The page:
Neal Jimenez was only standing on that rock because things were going so well for him. If he hadn't optioned his first two scripts, if he hadn't been working so hard on that first commissioned screenplay, he might not have gone to Placerville at all.
"I needed a little break, a little vacation," says Jimenez, who was a 23-year-old UCLA film student on a professional roll when he took that trip in mid-July, 1984. "I went up there to visit some friends and it turned into a camping trip."
Jimenez was with five of his former Canoga (Sacramento) High School friends that night when they wandered away from camp for a midnight hike. He doesn't remember too much about the accident, except that he was standing on a rock, in nearly total darkness, when the rock slipped out from under him.
His friends later explained that he fell about 20 feet into a shallow pool and that when they got to him, his head was under water and he was unconscious. Two of his friends, who had learned CPR in the Army, managed to pump the water out of his lungs and get him breathing. But it would take them all night to get him to a hospital.
"We were really removed," Jimenez says. "They had to take me in a boat across the lake, then find a house where they could call for an ambulance."
Jimenez, who lives alone in a new apartment complex in West Los Angeles, recalls only fragments from the long night. He remembers waking up briefly during the boat ride and looking into the concerned faces of his friends. He remembers bits of his ambulance ride. And he remembers knowing that he was badly hurt.
"It was no shock to me when the doctor told me I had broken my neck . . . that I was paralyzed," he says, matter of factly. "There was a strange immediate acceptance, an unfathomable optimism. Denial did not come until a lot later."
Now, nearly two years after that accident, Jimenez is still working through the denial stage. His screenwriting career has flourished, almost uninterrupted, and he is still studying at UCLA. Two of his scripts--one finished before his accident, the second one after--have been made into movies and will be released this year.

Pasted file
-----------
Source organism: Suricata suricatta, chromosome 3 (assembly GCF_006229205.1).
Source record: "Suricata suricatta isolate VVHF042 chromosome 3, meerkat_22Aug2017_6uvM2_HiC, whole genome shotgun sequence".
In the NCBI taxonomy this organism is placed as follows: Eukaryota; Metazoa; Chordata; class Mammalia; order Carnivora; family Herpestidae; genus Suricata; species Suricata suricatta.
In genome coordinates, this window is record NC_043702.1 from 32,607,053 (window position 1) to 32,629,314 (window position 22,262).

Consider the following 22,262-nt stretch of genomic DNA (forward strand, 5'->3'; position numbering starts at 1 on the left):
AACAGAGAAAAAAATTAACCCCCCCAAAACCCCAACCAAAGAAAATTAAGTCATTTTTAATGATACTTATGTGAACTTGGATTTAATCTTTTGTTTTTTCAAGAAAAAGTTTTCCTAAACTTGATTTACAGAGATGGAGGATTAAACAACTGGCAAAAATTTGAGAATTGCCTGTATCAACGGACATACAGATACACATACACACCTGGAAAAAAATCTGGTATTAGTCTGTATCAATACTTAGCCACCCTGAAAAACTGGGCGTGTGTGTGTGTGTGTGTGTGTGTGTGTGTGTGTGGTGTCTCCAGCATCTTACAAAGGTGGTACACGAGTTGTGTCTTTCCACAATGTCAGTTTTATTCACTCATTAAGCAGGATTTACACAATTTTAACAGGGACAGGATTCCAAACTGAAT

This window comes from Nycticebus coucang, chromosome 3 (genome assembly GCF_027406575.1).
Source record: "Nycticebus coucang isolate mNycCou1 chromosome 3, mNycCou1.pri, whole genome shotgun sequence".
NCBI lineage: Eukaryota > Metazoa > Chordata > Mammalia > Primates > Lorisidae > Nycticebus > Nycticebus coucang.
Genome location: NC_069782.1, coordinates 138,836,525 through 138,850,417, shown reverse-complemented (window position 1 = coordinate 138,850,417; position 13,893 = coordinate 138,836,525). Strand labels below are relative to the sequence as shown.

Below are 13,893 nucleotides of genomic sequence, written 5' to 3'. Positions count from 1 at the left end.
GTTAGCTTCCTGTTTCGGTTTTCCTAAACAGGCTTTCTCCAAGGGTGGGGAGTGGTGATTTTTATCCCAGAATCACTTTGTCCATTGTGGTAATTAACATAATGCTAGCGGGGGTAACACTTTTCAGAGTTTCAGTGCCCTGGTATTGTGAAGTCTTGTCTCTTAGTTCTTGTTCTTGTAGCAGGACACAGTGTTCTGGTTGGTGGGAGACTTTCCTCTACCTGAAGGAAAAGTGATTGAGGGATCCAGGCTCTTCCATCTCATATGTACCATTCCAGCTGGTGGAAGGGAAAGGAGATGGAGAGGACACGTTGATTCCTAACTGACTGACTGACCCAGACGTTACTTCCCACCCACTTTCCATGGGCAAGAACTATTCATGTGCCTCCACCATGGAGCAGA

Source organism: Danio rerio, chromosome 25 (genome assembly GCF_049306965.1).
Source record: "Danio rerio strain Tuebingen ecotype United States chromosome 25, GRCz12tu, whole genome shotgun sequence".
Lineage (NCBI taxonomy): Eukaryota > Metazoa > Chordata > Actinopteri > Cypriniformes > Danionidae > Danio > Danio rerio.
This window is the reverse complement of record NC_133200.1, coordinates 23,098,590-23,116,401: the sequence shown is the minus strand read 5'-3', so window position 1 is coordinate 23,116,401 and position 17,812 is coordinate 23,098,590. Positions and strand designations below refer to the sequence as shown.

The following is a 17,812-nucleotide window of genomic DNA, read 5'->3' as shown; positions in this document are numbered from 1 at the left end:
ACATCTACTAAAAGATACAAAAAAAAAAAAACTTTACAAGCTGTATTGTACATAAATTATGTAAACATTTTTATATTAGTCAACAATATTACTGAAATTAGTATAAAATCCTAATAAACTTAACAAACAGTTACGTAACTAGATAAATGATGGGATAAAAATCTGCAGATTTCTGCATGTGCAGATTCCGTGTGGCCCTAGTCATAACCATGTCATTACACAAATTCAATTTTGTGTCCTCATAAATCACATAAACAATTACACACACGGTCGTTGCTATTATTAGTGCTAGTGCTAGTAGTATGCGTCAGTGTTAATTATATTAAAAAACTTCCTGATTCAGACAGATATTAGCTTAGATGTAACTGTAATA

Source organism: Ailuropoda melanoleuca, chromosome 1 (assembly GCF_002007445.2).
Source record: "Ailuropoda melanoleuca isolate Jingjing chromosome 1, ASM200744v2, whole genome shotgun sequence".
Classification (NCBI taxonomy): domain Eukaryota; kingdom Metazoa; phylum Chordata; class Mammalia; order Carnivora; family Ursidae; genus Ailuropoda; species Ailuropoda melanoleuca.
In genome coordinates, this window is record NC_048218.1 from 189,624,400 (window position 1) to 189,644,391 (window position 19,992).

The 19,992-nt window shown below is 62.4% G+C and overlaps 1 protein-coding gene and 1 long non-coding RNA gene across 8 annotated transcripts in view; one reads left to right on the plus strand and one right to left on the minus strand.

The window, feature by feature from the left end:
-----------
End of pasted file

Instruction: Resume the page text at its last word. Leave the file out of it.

He has just completed a rewrite for director Claudia Weill for a PBS "American Playhouse" film, and he is writing a script based on his observations and experiences as a paraplegic patient at Rancho Los Amigos hospital in Downey.
But it has only been four months since he left the hospital and learned that the hurdles facing a person in a wheelchair are greater than he had ever imagined.
"In the hospital, everything is designed so you can get around," Jimenez says. "Outside, you're faced with all these barriers and curbs, with not being able to get into restaurants or theaters because there are no bathrooms with access for wheelchairs."
Jimenez angrily recalls being kicked out of the UA theater in Marina del Rey because his wheelchair was blocking the aisle. He was told that it was against fire code regulations to sit there, and there was no other space in the theater where wheelchair patrons could be accommodated.
He says the manager of the theater, in trying to cushion his eviction, gave him passes to the UA in Westwood. But when he got outside, he discovered that the passes had expired.
"It just outrages me," he says, softly.
Jimenez was at first paralyzed from the neck down, but two operations--to remove pressure from his spinal chord--restored control to his upper body.
He remembers getting a call two weeks after his accident from the producers of "Lazaro," a script he had begun adapting from a novel before going to Placerville.
"I said, 'I think I'll be able to get back to work on it in two weeks,' " he says. "They said, 'Take as long as you need. It's your script.' "
A few weeks later, someone set a typewriter in front of him.
"It was a scary moment, just learning if I could type," he says. "It was difficult and it was slow, but I could do it. That was really a boost, as far as getting on with things. It was the difference between needing full-time care and being independent, and I knew I would be able to work."
Jimenez's first movie is "River's Edge," a low-budget (under $2 million) drama inspired by a news story several years ago about a group of high school students who, having heard a murder confession by a classmate, waited several days to tell police.
The movie, starring Crispin Glover (the nerd dad in "Back to the Future") and Dennis Hopper, is being directed by Tim Hunter ("Tex," "Sylvester") for the producers of "Desperately Seeking Susan." It will be released in August by Hemdale Releasing.
"It is a very powerful script," says producer Midge Sanford. "The best way I can put it is that the director respected it so much, he did not make a single change. The movie is essentially Neal's first draft. He is an extraordinary writer."